March 27, 1905|
Nashville, Tennessee, United States
|Died||April 29, 1935
Indianapolis, Indiana, United States
|Genres||Chicago Blues, Piedmont blues|
Leroy Carr (March 27, 1905 – April 29, 1935) was an American blues singer, songwriter and pianist, who developed a laid-back, crooning technique and whose popularity and style influenced such artists as Nat King Cole and Ray Charles. He first became famous for "How Long, How Long Blues" on Vocalion Records in 1928.
Life and career
Carr was born in Nashville, Tennessee, but raised in Indianapolis, Indiana. Although his recording career was cut short by an early death, Carr left behind a large body of work. He had a long-time partnership with guitarist Scrapper Blackwell. His light bluesy piano combined with Blackwell's melodic jazz guitar worked to attract a sophisticated black audience. Carr's vocal style moved blues singing toward an urban sophistication, influencing such singers as T-Bone Walker, Charles Brown, Amos Milburn, Jimmy Witherspoon, Ray Charles among others.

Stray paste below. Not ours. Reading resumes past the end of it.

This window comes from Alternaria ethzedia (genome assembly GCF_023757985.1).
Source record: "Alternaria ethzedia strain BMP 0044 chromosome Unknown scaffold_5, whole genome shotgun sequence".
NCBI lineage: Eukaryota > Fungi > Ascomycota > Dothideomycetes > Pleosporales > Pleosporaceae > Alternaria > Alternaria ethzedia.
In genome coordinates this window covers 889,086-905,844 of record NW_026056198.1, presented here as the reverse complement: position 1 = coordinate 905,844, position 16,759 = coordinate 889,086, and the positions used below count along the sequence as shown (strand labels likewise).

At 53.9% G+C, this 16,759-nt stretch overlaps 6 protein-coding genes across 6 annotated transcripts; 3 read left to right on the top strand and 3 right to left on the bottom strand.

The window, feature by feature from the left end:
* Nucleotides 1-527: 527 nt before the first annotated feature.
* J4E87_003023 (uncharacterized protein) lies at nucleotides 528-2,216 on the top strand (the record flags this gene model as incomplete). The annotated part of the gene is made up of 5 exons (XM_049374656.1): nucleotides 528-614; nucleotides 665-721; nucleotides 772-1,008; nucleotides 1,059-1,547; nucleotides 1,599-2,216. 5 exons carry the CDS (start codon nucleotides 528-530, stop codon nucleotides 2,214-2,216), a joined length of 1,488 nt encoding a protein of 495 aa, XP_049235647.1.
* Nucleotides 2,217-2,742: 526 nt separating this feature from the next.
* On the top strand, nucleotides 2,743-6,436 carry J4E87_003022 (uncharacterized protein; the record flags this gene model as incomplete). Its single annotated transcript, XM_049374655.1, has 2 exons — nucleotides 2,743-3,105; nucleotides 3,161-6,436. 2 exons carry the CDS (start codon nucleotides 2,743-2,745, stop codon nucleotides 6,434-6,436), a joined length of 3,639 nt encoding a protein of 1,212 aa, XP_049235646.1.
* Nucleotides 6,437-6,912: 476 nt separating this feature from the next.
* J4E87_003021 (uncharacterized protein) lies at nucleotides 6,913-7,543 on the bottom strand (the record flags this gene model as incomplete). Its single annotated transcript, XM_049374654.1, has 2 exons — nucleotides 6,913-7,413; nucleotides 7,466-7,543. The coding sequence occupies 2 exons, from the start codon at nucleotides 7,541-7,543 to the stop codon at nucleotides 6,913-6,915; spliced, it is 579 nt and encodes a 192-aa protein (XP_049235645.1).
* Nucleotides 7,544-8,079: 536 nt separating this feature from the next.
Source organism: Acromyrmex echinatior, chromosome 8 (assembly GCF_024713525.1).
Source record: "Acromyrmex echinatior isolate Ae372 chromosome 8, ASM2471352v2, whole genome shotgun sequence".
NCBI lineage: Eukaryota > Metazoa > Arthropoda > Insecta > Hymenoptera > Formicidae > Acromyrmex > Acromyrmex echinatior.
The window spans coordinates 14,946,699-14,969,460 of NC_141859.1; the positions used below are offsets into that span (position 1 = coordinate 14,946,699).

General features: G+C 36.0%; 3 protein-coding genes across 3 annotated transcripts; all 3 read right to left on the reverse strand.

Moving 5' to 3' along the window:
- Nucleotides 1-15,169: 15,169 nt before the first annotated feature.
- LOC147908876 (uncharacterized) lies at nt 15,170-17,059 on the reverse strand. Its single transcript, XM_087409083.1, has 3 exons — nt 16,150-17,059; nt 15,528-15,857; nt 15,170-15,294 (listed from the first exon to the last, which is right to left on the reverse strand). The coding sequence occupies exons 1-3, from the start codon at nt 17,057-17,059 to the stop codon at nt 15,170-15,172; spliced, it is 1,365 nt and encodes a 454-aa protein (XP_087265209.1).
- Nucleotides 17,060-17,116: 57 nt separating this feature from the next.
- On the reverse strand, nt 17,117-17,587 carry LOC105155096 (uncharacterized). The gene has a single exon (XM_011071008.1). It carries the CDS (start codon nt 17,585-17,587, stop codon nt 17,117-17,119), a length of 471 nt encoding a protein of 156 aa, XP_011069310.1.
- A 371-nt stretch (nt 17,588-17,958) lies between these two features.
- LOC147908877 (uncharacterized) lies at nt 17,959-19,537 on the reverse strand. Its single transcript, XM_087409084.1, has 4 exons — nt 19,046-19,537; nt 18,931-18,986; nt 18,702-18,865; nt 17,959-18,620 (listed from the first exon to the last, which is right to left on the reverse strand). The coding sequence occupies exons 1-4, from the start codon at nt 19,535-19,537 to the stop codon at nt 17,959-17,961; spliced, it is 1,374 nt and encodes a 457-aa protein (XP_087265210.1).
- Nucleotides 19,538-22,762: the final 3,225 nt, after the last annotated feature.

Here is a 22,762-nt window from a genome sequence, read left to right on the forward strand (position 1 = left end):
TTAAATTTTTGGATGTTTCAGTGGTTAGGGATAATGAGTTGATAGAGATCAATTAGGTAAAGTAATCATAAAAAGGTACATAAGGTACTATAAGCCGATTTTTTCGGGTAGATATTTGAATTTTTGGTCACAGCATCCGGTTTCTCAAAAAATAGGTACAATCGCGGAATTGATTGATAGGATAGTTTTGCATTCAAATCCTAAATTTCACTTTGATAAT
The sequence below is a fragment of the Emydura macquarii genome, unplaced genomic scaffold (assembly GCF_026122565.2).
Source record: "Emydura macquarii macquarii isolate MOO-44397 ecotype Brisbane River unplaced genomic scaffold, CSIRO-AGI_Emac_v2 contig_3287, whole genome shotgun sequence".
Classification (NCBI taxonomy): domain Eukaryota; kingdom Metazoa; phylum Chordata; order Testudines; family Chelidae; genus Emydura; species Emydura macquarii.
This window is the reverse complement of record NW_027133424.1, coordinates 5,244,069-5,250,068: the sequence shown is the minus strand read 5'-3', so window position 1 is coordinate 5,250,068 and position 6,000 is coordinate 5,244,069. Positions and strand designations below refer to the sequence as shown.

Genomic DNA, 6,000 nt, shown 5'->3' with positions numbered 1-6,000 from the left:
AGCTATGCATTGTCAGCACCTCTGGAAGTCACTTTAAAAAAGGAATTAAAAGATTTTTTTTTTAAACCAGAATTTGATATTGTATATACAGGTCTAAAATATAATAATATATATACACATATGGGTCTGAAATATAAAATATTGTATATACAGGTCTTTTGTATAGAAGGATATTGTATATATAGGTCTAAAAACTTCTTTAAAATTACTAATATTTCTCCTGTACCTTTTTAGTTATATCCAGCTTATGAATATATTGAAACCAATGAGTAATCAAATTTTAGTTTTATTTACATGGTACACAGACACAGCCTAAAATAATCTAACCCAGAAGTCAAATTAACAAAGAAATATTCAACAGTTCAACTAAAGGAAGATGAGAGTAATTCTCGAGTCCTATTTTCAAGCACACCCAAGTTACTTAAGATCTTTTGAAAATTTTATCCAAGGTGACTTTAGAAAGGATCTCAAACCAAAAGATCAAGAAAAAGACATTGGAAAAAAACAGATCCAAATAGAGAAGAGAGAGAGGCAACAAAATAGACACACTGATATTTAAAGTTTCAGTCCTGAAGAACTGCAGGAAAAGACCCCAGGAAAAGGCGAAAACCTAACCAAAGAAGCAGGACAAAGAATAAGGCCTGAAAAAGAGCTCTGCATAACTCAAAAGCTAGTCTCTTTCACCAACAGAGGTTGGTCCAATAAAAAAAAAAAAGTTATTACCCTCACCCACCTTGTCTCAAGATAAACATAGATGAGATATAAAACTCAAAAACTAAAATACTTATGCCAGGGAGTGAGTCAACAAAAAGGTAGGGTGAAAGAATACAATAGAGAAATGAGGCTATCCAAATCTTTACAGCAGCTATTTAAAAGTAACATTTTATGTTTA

Carr died of nephritis shortly after his thirtieth birthday.
- Allmusic biography
- Russell, Tony (1997). The Blues: From Robert Johnson to Robert Cray. Dubai: Carlton Books Limited. pp. 52–53. ISBN 1-85868-255-X.
- Shaw, Arnold (1978). Honkers and Shouters. New York: Macmillan Publishing Company. pp. 8–9. ISBN 0-02-061740-2.
- Keil, Charles (1991). Urban Blues. Chicago, IL: University of Chicago Press. pp. 65–67, 107. ISBN 0-226-42960-1.
- Wald, Elijah. Escaping the Delta: Robert Johnson and the Invention of the Blues. HarperCollins, 2004. ISBN 0-06-052423-5